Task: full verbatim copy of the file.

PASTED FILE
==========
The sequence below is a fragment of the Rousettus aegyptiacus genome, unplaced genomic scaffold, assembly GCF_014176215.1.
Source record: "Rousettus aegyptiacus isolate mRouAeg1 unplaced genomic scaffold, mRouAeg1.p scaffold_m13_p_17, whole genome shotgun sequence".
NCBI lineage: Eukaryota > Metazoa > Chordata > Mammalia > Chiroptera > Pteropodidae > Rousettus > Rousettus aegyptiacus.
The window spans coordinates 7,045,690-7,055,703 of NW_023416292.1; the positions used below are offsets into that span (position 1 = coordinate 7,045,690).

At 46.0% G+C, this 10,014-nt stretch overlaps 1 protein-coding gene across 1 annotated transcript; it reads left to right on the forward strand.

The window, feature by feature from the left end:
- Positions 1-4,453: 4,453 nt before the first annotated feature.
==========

The sequence below is a fragment of the Rousettus aegyptiacus genome, unplaced genomic scaffold, assembly GCF_014176215.1.
Source record: "Rousettus aegyptiacus isolate mRouAeg1 unplaced genomic scaffold, mRouAeg1.p scaffold_m13_p_17, whole genome shotgun sequence".
NCBI lineage: Eukaryota > Metazoa > Chordata > Mammalia > Chiroptera > Pteropodidae > Rousettus > Rousettus aegyptiacus.
The window spans coordinates 7,045,690-7,055,703 of NW_023416292.1; the positions used below are offsets into that span (position 1 = coordinate 7,045,690).

At 46.0% G+C, this 10,014-nt stretch overlaps 1 protein-coding gene across 1 annotated transcript; it reads left to right on the forward strand.

The window, feature by feature from the left end:
- Positions 1-4,453: 4,453 nt before the first annotated feature.